CHAPTER IV
TOMB FRESCOES

WE penetrate into the tombs excavated in the limestone, and from the shadows called forth by the lamp, spring out suddenly full of life many-coloured moving figures painted on the surrounding walls. They seem to constitute a magical apparition from beyond the tomb of the serene, joyous life of the Etruscans, and nowhere else in any other Etruscan necropolis, as in these hypogea sacred to death, does one feel oneself so closely in contact with the life of the glorious vanished people, who seem, through the kindly illusion of our sense of sight, to be pulsating in full vitality.'1 So writes Ducati of the tombs at Tarquinia.

Most of the burial-places having frescoed walls are in Tarquinia, Chiusi, Orvieto, and Veii. There are a few traces elsewhere, but one may suspect that preference for this kind of decoration was localized as well as extremely persistent. Many of the tombs which fortunately were described by Dennis with much amplitude of language and which were copied in line or colour by several investigators are now lost or ruined. The Etruscan student should endeavour to visit as many as possible of those which are on view; a moderate amount of foresight and inquiry will usually secure an entry.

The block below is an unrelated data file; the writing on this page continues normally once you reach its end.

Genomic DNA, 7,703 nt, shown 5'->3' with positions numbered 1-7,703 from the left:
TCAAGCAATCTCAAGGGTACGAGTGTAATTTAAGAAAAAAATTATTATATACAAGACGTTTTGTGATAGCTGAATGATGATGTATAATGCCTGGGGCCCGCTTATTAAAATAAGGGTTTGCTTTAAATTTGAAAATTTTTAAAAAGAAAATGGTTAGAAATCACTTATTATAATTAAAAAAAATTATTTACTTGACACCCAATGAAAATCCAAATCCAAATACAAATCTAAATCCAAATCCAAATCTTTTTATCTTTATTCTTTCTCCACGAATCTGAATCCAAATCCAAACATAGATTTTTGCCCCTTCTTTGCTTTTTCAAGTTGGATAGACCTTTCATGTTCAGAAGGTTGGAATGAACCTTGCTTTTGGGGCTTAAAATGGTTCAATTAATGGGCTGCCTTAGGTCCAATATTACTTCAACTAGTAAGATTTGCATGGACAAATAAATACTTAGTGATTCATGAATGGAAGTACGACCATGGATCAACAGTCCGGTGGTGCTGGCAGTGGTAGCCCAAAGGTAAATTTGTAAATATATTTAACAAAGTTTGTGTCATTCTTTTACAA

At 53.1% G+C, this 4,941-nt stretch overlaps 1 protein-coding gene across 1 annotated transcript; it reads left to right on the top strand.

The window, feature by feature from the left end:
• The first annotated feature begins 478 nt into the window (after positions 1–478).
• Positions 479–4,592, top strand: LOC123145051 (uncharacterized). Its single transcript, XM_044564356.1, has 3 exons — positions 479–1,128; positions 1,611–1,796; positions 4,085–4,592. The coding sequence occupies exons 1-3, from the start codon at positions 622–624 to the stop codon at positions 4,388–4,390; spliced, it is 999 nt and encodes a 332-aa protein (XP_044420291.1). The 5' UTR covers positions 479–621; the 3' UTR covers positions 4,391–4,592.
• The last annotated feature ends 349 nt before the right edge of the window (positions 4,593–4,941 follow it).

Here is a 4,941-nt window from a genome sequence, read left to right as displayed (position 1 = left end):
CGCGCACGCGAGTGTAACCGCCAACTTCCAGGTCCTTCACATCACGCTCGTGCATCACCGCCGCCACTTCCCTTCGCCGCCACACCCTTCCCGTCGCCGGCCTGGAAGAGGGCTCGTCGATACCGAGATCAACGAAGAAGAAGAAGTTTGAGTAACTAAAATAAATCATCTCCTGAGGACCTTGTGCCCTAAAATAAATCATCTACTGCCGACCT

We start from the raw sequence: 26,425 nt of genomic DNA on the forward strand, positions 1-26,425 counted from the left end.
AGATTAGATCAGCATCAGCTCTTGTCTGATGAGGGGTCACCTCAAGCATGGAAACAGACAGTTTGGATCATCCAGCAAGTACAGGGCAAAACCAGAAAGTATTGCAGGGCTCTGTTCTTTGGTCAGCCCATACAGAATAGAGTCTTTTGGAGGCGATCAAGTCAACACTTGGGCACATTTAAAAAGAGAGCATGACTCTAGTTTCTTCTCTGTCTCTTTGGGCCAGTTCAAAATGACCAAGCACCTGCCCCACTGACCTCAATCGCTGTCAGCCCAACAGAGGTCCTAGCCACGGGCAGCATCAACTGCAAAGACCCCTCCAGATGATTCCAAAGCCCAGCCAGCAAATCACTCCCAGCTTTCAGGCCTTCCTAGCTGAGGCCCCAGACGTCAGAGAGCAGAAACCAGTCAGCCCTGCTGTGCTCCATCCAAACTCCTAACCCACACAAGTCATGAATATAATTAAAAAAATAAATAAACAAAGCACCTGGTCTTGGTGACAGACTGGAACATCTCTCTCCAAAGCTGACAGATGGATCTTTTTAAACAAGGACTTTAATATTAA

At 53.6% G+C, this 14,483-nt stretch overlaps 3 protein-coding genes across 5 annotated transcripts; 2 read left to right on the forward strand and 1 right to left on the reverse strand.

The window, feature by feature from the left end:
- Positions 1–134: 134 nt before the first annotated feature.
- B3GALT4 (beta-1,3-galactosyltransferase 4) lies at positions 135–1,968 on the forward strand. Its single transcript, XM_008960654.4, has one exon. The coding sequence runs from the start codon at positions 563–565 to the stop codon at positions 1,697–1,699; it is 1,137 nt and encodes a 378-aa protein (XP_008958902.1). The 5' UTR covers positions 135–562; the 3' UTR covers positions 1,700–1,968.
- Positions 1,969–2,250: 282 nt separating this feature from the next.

The technique employed in the paintings does not vary much. Generally the rock surface is coated with stucco and then frescoed; in one or two cases distemper

____________________
1
Etruria Antica, Part I, p. 19

-48-

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